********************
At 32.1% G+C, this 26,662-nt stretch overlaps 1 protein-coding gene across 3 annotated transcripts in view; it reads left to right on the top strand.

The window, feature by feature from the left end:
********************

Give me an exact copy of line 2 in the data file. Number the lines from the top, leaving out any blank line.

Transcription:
The window, feature by feature from the left end: